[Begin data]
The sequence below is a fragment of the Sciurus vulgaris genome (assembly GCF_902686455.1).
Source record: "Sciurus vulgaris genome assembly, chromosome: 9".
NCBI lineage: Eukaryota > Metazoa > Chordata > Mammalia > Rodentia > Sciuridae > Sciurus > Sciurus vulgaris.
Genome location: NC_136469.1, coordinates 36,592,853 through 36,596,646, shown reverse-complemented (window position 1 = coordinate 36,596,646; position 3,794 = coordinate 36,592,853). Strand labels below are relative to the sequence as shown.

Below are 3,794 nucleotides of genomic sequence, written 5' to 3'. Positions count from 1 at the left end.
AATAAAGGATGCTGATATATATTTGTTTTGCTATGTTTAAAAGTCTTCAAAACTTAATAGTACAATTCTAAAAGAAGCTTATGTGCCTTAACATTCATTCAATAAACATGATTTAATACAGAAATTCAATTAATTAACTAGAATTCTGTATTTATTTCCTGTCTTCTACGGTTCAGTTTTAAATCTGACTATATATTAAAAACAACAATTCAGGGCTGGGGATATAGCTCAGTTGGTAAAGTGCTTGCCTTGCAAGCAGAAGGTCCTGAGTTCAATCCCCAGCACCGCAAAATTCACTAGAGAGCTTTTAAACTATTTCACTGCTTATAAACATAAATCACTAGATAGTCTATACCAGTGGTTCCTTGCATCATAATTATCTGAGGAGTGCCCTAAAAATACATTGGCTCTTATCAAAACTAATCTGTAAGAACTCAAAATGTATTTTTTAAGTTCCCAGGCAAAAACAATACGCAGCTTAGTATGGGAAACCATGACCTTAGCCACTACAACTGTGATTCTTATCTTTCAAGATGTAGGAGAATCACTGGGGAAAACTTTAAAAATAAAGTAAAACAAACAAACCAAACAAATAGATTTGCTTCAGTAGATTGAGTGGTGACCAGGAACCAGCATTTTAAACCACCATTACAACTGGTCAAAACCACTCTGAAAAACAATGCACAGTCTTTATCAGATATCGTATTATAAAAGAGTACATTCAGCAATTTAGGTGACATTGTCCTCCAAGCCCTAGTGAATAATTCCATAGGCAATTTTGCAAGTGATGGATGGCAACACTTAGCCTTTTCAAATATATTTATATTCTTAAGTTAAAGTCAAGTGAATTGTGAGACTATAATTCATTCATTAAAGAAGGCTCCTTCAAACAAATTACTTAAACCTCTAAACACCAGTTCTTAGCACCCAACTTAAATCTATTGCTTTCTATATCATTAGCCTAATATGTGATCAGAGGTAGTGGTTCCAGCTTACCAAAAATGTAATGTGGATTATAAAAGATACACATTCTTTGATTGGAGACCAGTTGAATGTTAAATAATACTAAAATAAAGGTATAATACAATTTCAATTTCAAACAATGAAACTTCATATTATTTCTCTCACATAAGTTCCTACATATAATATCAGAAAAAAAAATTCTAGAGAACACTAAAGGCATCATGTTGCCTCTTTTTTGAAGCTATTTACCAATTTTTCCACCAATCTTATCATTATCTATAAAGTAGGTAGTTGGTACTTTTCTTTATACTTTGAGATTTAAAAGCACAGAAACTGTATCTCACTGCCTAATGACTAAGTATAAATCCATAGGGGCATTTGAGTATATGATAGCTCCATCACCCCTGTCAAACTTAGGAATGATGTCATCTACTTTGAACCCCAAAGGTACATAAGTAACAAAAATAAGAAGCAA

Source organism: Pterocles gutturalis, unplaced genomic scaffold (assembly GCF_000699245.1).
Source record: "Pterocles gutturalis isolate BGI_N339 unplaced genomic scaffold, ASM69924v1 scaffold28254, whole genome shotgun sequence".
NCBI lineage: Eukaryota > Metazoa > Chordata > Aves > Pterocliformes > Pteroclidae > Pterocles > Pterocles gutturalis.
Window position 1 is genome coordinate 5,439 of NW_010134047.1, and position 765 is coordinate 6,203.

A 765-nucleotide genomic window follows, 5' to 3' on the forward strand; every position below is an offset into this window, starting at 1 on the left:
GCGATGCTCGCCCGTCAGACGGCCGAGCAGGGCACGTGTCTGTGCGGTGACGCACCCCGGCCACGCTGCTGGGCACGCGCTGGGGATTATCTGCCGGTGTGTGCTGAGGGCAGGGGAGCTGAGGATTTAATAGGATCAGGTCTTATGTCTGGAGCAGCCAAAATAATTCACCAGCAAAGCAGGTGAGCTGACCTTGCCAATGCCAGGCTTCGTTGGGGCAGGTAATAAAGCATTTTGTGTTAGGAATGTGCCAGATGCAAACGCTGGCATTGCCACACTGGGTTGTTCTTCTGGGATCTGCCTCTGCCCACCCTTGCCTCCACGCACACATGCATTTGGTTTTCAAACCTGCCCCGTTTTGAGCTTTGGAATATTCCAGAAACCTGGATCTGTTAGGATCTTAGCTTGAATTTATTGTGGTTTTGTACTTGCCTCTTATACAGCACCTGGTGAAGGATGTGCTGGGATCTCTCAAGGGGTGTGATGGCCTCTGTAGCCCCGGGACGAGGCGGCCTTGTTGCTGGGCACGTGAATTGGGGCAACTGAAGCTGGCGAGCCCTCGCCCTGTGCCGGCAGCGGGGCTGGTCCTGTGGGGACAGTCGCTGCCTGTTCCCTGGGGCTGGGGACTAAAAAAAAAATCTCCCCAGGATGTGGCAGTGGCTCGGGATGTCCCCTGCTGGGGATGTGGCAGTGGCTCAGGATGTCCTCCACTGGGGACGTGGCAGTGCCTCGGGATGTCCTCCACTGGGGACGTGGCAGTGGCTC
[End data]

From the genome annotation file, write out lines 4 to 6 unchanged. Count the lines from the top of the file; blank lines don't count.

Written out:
Genome location: NC_136469.1, coordinates 36,592,853 through 36,596,646, shown reverse-complemented (window position 1 = coordinate 36,596,646; position 3,794 = coordinate 36,592,853). Strand labels below are relative to the sequence as shown.

Below are 3,794 nucleotides of genomic sequence, written 5' to 3'. Positions count from 1 at the left end.
AATAAAGGATGCTGATATATATTTGTTTTGCTATGTTTAAAAGTCTTCAAAACTTAATAGTACAATTCTAAAAGAAGCTTATGTGCCTTAACATTCATTCAATAAACATGATTTAATACAGAAATTCAATTAATTAACTAGAATTCTGTATTTATTTCCTGTCTTCTACGGTTCAGTTTTAAATCTGACTATATATTAAAAACAACAATTCAGGGCTGGGGATATAGCTCAGTTGGTAAAGTGCTTGCCTTGCAAGCAGAAGGTCCTGAGTTCAATCCCCAGCACCGCAAAATTCACTAGAGAGCTTTTAAACTATTTCACTGCTTATAAACATAAATCACTAGATAGTCTATACCAGTGGTTCCTTGCATCATAATTATCTGAGGAGTGCCCTAAAAATACATTGGCTCTTATCAAAACTAATCTGTAAGAACTCAAAATGTATTTTTTAAGTTCCCAGGCAAAAACAATACGCAGCTTAGTATGGGAAACCATGACCTTAGCCACTACAACTGTGATTCTTATCTTTCAAGATGTAGGAGAATCACTGGGGAAAACTTTAAAAATAAAGTAAAACAAACAAACCAAACAAATAGATTTGCTTCAGTAGATTGAGTGGTGACCAGGAACCAGCATTTTAAACCACCATTACAACTGGTCAAAACCACTCTGAAAAACAATGCACAGTCTTTATCAGATATCGTATTATAAAAGAGTACATTCAGCAATTTAGGTGACATTGTCCTCCAAGCCCTAGTGAATAATTCCATAGGCAATTTTGCAAGTGATGGATGGCAACACTTAGCCTTTTCAAATATATTTATATTCTTAAGTTAAAGTCAAGTGAATTGTGAGACTATAATTCATTCATTAAAGAAGGCTCCTTCAAACAAATTACTTAAACCTCTAAACACCAGTTCTTAGCACCCAACTTAAATCTATTGCTTTCTATATCATTAGCCTAATATGTGATCAGAGGTAGTGGTTCCAGCTTACCAAAAATGTAATGTGGATTATAAAAGATACACATTCTTTGATTGGAGACCAGTTGAATGTTAAATAATACTAAAATAAAGGTATAATACAATTTCAATTTCAAACAATGAAACTTCATATTATTTCTCTCACATAAGTTCCTACATATAATATCAGAAAAAAAAATTCTAGAGAACACTAAAGGCATCATGTTGCCTCTTTTTTGAAGCTATTTACCAATTTTTCCACCAATCTTATCATTATCTATAAAGTAGGTAGTTGGTACTTTTCTTTATACTTTGAGATTTAAAAGCACAGAAACTGTATCTCACTGCCTAATGACTAAGTATAAATCCATAGGGGCATTTGAGTATATGATAGCTCCATCACCCCTGTCAAACTTAGGAATGATGTCATCTACTTTGAACCCCAAAGGTACATAAGTAACAAAAATAAGAAGCAA